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Factories in U.S. Feeling the Heat of Rising Dollar and Slump in Energy

Feeling the Heat
A sudden and unexpected drop in orders was seen in the American-made durable goods sector, thanks to the damage caused by a rising dollar coupled with a slump in energy production.
Goods meant to last for at least three years saw a surprising 1.4 percent decline in bookings, after a lower than expected 2 percent rise in January, as revealed by the Commerce Department on Wednesday in Washington. The reason this drop was surprising is the fact that the forecast of 81 economists had expected the orders to rise by 0.2 percent.
As far as orders in the home country are concerned, the plunging in price crude has been experiencing since last year will probably discourage mining and oil companies from purchasing new equipment. On the other hand, when it comes to overseas customers, the rising dollar is surely making them restrict their purchases. Furthermore, thanks to the labor dispute at harsh winter weather and West Coast ports that resulted in serious supply shortages, manufacturing may need quite a bit of time to get hold of its old status and position in the U.S. economy.

A news post on Bloomberg quotes Chris Low, chief economist at FTN Financial in New York, saying that they are surely feeling the heat due to rising dollar, and it’s also pretty evident in production data and many manufacturing surveys. He also predicts that the orders for American durable goods may decline further. He added that demand is likely to be on the lower side as the oil slowdown is yet to unleash its full impact.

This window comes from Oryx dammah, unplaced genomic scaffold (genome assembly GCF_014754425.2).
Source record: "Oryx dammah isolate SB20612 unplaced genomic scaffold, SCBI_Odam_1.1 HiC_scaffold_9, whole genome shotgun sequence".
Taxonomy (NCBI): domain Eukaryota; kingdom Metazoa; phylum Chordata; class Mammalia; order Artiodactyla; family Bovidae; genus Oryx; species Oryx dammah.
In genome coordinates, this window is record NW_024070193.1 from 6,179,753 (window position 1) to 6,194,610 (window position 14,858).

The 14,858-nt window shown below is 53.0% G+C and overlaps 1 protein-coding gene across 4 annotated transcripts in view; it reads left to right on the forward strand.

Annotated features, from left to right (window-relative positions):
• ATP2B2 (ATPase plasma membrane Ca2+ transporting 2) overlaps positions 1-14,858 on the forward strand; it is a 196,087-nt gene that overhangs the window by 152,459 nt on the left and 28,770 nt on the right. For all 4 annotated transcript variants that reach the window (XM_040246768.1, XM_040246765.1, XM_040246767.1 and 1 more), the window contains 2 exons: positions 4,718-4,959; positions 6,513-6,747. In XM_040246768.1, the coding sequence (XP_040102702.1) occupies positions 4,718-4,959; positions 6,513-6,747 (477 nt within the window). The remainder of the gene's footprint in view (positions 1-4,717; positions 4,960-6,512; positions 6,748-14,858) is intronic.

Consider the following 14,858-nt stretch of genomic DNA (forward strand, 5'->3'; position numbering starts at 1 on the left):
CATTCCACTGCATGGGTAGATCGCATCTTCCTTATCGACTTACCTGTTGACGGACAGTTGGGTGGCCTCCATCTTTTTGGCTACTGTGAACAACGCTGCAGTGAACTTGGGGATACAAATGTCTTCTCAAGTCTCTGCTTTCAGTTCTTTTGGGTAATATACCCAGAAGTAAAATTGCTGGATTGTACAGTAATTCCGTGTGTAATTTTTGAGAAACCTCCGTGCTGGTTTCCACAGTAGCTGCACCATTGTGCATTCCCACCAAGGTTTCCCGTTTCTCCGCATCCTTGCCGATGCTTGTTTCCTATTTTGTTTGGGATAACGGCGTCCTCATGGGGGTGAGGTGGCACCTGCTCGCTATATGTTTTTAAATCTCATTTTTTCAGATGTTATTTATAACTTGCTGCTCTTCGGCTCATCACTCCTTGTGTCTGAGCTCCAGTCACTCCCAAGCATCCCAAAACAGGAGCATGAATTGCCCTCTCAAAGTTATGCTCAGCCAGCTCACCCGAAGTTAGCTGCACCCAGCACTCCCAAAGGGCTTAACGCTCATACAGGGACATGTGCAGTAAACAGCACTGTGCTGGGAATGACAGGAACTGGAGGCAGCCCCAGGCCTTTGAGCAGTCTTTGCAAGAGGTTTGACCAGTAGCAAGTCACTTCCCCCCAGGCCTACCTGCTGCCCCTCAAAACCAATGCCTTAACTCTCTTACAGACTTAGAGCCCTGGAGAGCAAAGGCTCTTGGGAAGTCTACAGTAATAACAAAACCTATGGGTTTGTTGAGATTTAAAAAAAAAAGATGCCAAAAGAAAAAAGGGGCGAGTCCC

February too witnessed a sharp fall in the orders, as mentioned by a detailed news post on the topic. There seem to be some other smaller factors that have contributed to this sudden and intense slowdown in the orders for American durable goods which includes a severe weather.


Stock forecasts range from 2% drop to as high as 3.5% increase

Stocks fell for the third day in a row, thanks to the technology shares heading lower led by semiconductor companies. The Standard & Poor’s 500 Index tumbled 0.9 percent to 2071.78 at 12:41 p.m. in New York.

The survey results include forecasts of a wide range, from as low as a 2 percent drop to as high as a 3.5 percent increase.

However, one of the major disappointments came when the orders for non-military capital goods except those related to aircraft witnessed a steep 1.4 percent decline, despite being considered a safe hub for future business investment. Surprisingly enough, they have tumbled six times in a row now. The disappointment was quite widespread, as they were expected to rise by 0.3 percent. Instead, they showed the longest slowdown since mid-2012, a big reason to worry.

However, the Commerce Department provides reports that aren’t very specific, as they offer only broad idea of categories, making it quite challenging to make out which industries have took the biggest beating. As far as Machinery bookings are concerned, however, they surely have taken a considerable amount of damage, declining 1.8 percent in February, and a surprising 10.2 percent over the past six months. This is also the worst time they have had since 2009, a year which was still suffering from the recession heat.

About the author

Dean Smith